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Global warming on Mars?

Filed under: — group @ 5 October 2005 - (Français)

Guest contribution by Steinn Sigurdsson.

Recently, there have been some suggestions that “global warming” has been observed on Mars (e.g. here). These are based on observations of regional change around the South Polar Cap, but seem to have been extended into a “global” change, and used by some to infer an external common mechanism for global warming on Earth and Mars (e.g. here and here). But this is incorrect reasoning and based on faulty understanding of the data.

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Hurricanes and Global Warming – Is There a Connection?

Filed under: — group @ 2 September 2005 - (Français) (Español)

by Stefan Rahmstorf, Michael Mann, Rasmus Benestad, Gavin Schmidt, and William Connolley

On Monday August 29, Hurricane Katrina ravaged New Orleans, Louisiana and Missisippi, leaving a trail of destruction in her wake. It will be some time until the full toll of this hurricane can be assessed, but the devastating human and environmental impacts are already obvious.

Katrina was the most feared of all meteorological events, a major hurricane making landfall in a highly-populated low-lying region. In the wake of this devastation, many have questioned whether global warming may have contributed to this disaster. Could New Orleans be the first major U.S. city ravaged by human-caused climate change?

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How much of the recent CO2 increase is due to human activities?

Filed under: — group @ 7 June 2005 - (Français)

Contributed by Corinne Le Quéré, University of East Anglia.

This question keeps coming back, although we know the answer very well: all of the recent CO2 increase in the atmosphere is due to human activities, in spite of the fact that both the oceans and the land biosphere respond to global warming. There is a lot of evidence to support this statement which has been explained in a previous posting here and in a letter in Physics Today . However, the most convincing arguments for scientists (based on isotopes and oxygen decreases in the atmosphere) may be hard to understand for the general public because they require a high level of scientific knowledge. I present simpler evidence of the same statement based on ocean observations, and I explain how we know that not only part of the atmospheric CO2 increase is due to human activities, but all of it.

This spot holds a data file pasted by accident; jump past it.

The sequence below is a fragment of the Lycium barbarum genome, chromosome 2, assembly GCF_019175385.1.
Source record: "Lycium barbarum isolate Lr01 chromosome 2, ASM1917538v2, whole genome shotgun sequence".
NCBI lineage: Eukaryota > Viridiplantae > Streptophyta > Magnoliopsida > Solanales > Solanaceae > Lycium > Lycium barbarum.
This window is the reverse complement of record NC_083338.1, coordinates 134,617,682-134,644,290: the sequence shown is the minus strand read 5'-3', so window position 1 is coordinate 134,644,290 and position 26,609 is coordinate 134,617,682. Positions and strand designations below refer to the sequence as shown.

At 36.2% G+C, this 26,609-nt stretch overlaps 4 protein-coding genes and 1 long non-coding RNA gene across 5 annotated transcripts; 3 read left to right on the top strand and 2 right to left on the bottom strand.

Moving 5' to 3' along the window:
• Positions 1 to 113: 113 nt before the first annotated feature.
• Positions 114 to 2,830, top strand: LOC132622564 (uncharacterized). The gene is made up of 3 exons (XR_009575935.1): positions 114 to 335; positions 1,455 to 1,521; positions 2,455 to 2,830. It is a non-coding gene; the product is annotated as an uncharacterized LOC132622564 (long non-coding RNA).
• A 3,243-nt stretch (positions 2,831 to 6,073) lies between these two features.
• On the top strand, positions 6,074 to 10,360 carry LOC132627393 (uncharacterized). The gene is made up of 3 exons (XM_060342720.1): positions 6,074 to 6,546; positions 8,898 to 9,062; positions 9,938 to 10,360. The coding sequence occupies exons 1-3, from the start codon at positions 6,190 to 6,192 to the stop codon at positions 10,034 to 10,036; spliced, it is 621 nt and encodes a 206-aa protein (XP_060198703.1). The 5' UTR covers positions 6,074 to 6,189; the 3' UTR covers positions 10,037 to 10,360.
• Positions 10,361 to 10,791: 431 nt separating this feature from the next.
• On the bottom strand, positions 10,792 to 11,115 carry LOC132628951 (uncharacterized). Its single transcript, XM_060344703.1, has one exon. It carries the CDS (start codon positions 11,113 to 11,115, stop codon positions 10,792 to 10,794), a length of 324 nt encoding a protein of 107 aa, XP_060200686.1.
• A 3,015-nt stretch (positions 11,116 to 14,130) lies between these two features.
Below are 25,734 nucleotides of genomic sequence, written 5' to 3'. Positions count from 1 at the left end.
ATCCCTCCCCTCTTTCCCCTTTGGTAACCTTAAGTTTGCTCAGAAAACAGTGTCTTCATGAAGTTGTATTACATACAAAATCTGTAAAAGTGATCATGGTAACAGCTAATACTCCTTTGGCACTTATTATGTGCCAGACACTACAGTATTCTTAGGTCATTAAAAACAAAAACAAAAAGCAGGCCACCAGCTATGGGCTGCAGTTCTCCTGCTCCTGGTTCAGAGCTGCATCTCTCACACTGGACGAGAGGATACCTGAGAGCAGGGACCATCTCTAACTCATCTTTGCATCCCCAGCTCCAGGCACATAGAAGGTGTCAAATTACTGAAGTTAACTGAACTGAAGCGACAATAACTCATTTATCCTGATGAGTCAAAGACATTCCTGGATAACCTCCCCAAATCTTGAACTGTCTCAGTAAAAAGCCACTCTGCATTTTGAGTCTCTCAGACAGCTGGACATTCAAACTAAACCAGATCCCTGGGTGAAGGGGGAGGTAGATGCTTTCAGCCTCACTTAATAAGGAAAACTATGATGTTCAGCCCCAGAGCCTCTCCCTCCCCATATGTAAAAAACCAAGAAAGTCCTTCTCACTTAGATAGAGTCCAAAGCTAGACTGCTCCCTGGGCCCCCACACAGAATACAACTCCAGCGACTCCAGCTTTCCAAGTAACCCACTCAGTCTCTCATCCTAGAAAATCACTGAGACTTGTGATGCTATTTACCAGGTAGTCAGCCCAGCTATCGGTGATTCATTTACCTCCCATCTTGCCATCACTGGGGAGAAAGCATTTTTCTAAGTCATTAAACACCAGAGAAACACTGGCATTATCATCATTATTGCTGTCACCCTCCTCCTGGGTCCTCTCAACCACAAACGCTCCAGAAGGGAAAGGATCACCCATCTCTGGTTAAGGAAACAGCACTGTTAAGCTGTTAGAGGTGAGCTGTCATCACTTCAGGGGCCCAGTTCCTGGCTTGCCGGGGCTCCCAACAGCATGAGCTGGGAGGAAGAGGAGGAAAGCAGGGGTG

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Gulf Stream slowdown?

Filed under: — gavin @ 26 May 2005 - (Français)

There has been an overwhelming popular demand for us to weigh in on recent reports in the Times Britain faces big chill as ocean current slows and CNN Changes in Gulf Stream could chill Europe (note the interesting shift in geographical perspective!).

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Water vapour: feedback or forcing?

Filed under: — gavin @ 6 April 2005 - (Deutsch)

Whenever three or more contrarians are gathered together, one will inevitably claim that water vapour is being unjustly neglected by ‘IPCC’ scientists. “Why isn’t water vapour acknowledged as a greenhouse gas?”, “Why does anyone even care about the other greenhouse gases since water vapour is 98% of the effect?”, “Why isn’t water vapour included in climate models?”, “Why isn’t included on the forcings bar charts?” etc. Any mainstream scientist present will trot out the standard response that water vapour is indeed an important greenhouse gas, it is included in all climate models, but it is a feedback and not a forcing. From personal experience, I am aware that these distinctions are not clear to many, and so here is a more in-depth response (see also this other attempt).

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